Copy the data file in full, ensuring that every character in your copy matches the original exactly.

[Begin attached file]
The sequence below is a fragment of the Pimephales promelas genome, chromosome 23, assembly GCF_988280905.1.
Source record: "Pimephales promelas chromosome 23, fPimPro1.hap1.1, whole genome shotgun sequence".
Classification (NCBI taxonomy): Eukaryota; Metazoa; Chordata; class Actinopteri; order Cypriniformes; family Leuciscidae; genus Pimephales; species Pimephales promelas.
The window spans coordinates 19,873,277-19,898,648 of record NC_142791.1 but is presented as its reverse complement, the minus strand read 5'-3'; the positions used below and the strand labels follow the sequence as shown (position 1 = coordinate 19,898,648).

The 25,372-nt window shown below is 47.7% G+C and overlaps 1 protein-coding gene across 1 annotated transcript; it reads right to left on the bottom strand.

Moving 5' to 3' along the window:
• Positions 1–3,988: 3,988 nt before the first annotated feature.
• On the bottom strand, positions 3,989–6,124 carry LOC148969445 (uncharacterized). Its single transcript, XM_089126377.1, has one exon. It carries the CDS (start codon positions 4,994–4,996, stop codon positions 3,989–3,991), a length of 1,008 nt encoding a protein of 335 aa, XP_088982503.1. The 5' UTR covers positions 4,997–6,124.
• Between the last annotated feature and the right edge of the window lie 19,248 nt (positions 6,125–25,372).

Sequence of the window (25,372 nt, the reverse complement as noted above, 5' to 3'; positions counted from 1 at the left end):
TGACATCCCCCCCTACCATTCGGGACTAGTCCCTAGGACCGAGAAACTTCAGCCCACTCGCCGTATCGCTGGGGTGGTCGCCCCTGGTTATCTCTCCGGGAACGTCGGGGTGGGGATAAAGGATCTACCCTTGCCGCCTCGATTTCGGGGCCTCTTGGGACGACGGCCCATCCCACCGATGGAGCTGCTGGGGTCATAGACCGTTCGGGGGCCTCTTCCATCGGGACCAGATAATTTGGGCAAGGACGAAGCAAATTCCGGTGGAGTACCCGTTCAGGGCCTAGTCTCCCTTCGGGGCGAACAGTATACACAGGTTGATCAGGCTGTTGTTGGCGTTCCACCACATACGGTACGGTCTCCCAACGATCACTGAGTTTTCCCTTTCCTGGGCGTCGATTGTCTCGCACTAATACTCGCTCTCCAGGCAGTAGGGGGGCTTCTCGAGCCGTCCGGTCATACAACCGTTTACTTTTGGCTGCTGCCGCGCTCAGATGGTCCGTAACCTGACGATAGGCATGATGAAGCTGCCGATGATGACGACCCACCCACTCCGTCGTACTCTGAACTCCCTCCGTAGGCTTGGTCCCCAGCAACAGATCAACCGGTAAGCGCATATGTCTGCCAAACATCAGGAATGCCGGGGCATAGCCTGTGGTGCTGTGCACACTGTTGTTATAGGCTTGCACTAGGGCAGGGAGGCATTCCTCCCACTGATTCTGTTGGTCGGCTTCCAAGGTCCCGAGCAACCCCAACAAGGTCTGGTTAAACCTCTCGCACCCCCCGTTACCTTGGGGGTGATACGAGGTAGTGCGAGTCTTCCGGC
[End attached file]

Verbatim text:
The sequence below is a fragment of the Pimephales promelas genome, chromosome 23, assembly GCF_988280905.1.
Source record: "Pimephales promelas chromosome 23, fPimPro1.hap1.1, whole genome shotgun sequence".
Classification (NCBI taxonomy): Eukaryota; Metazoa; Chordata; class Actinopteri; order Cypriniformes; family Leuciscidae; genus Pimephales; species Pimephales promelas.
The window spans coordinates 19,873,277-19,898,648 of record NC_142791.1 but is presented as its reverse complement, the minus strand read 5'-3'; the positions used below and the strand labels follow the sequence as shown (position 1 = coordinate 19,898,648).

The 25,372-nt window shown below is 47.7% G+C and overlaps 1 protein-coding gene across 1 annotated transcript; it reads right to left on the bottom strand.

Moving 5' to 3' along the window:
• Positions 1–3,988: 3,988 nt before the first annotated feature.
• On the bottom strand, positions 3,989–6,124 carry LOC148969445 (uncharacterized). Its single transcript, XM_089126377.1, has one exon. It carries the CDS (start codon positions 4,994–4,996, stop codon positions 3,989–3,991), a length of 1,008 nt encoding a protein of 335 aa, XP_088982503.1. The 5' UTR covers positions 4,997–6,124.
• Between the last annotated feature and the right edge of the window lie 19,248 nt (positions 6,125–25,372).

Sequence of the window (25,372 nt, the reverse complement as noted above, 5' to 3'; positions counted from 1 at the left end):
TGACATCCCCCCCTACCATTCGGGACTAGTCCCTAGGACCGAGAAACTTCAGCCCACTCGCCGTATCGCTGGGGTGGTCGCCCCTGGTTATCTCTCCGGGAACGTCGGGGTGGGGATAAAGGATCTACCCTTGCCGCCTCGATTTCGGGGCCTCTTGGGACGACGGCCCATCCCACCGATGGAGCTGCTGGGGTCATAGACCGTTCGGGGGCCTCTTCCATCGGGACCAGATAATTTGGGCAAGGACGAAGCAAATTCCGGTGGAGTACCCGTTCAGGGCCTAGTCTCCCTTCGGGGCGAACAGTATACACAGGTTGATCAGGCTGTTGTTGGCGTTCCACCACATACGGTACGGTCTCCCAACGATCACTGAGTTTTCCCTTTCCTGGGCGTCGATTGTCTCGCACTAATACTCGCTCTCCAGGCAGTAGGGGGGCTTCTCGAGCCGTCCGGTCATACAACCGTTTACTTTTGGCTGCTGCCGCGCTCAGATGGTCCGTAACCTGACGATAGGCATGATGAAGCTGCCGATGATGACGACCCACCCACTCCGTCGTACTCTGAACTCCCTCCGTAGGCTTGGTCCCCAGCAACAGATCAACCGGTAAGCGCATATGTCTGCCAAACATCAGGAATGCCGGGGCATAGCCTGTGGTGCTGTGCACACTGTTGTTATAGGCTTGCACTAGGGCAGGGAGGCATTCCTCCCACTGATTCTGTTGGTCGGCTTCCAAGGTCCCGAGCAACCCCAACAAGGTCTGGTTAAACCTCTCGCACCCCCCGTTACCTTGGGGGTGATACGAGGTAGTGCGAGTCTTCCGGC